MIAMI (CBSMiami) – For months, Republican congressional candidate Carlos Curbelo refused to release a list of clients he has represented over the years through his public relations and lobbying firm, Capitol Gains.
He suggested the list wouldn’t be very interesting anyway saying there are no secrets or real surprises with who he represents.
“All the work I’ve done throughout the years I’ve done in front of the camera,” he said Friday during a taping of Facing South Florida with Jim DeFede.
“Are you saying all the work?” DeFede asked.
“Yeah,” Curbelo replied.
But there is at least one client who he never disclosed and for whom he never appeared in front of a camera – Roberto Isaias, a wealthy fugitive from Ecuador currently living in Miami.
“I know Mr. Isaias, sure,” Curbelo told DeFede, but only after being directly asked if he represented him.
Curbelo said he helped arrange meeting in Washington for Isaias with members of Congress.
“We’ve worked on a public relations project with the Isaias family to tell the truth about the government of Ecuador and what it is doing to violate human rights, to imprison people that it considers enemies, to work against American interests about the ties of the Ecuadorean government to Iran,” he said. “Yes I have worked on that and I am proud of that.”
Earlier this year, The New York Times wrote a lengthy story about Roberto Isaias and his brother, William, and how they have used their financial resources to ingratiate themselves with politicians in Washington. The Isaias family was a major donor to President Obama’s re-election campaign, and has donated to Republicans Ileana Ros-Lehtinen and Marco Rubio. The family has also contributed to Curbelo’s opponent, Democratic Congressman Joe Garcia.
The campaign contributions were made at a time when the government in Ecuador was pressing the United States to extradite the Isaias brothers.
The New York Times quoted the president of Ecuador, Rafael Correa, as saying: “The Isaias brothers fled to Miami not to live off their work, something just, but to buy themselves more mansions and Rolls-Royces and to finance American political campaigns. That’s what has given them protection.”
The Isaias brothers, believed to be worth at least $1 billion, were tried and convicted in absentia in Ecuador and sentenced to eight years in prison for reportedly cheating banks in the South American country out of nearly $400 million. The Isaias brothers deny any wrongdoing and claim their prosecution was purely political.
Asked how much money Roberto Isaias and his family paid to him and Capitol Gains, Curbelo refused to answer. “Look, the Isaias family is a victim of the Ecuadorean government, Joe Garcia understands that, Ileana Ros-Lehtinen understands this, the President probably understands this,” he said. “I am proud to have worked with people who are fighting against a government that by the way is friends with the Castro government, works with the Venezuelan government to undermine American interests.”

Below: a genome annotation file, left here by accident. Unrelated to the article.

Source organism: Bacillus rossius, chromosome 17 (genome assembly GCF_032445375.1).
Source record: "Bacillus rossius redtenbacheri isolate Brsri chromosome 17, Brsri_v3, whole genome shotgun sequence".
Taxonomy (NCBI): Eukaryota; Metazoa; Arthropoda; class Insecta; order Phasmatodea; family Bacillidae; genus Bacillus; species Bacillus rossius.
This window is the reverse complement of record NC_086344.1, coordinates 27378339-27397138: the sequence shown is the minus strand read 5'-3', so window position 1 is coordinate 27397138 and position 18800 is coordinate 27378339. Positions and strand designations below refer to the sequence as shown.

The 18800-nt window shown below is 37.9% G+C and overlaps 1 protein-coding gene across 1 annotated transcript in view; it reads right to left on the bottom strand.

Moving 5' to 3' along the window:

Curbelo attempted on several occasions to deflect questions about the money he was paid by saying that his opponent, Garcia, has taken campaign contributions from the Isaias family.
Those contributions, however, are a matter of public record, available for review on campaign finance forms candidates are required to file.
What is not known is how much Roberto Isaias paid directly to Curbelo and Capitol Gains. Because he transferred ownership of the company into his wife’s name several years ago, he technically is not required to release his client list or the payments he received. Curbelo admits even though his wife is listed as the owner of the company, she does no work for the firm and he still handles all of its clients.
“I comply with all the laws, if you or anyone else isn’t happy with the laws that we have set up with public disclosure you have a right to complain about that,” he said.
Curbelo never registered as a lobbyist in Washington on behalf of Isaias. He said he was not required to since he did not consider what he was doing lobbying.
“I have never lobbied in Washington for anyone,” he said.
Asked which members of Congress he met with on their behalf, he replied: “I don’t have a list but we did set up meetings for him and he did give them a lot of important information with regards to what the Ecuadorean government is doing with the government of Iran.”
After the on-camera interview, Curbelo told DeFede he had represented Isaias for “about a year” but stopped representing him “a couple of months ago.”
Late Friday, Curbelo amended his story telling CBS4 news partner, The Miami Herald, that he had actually worked for Isaias for three years.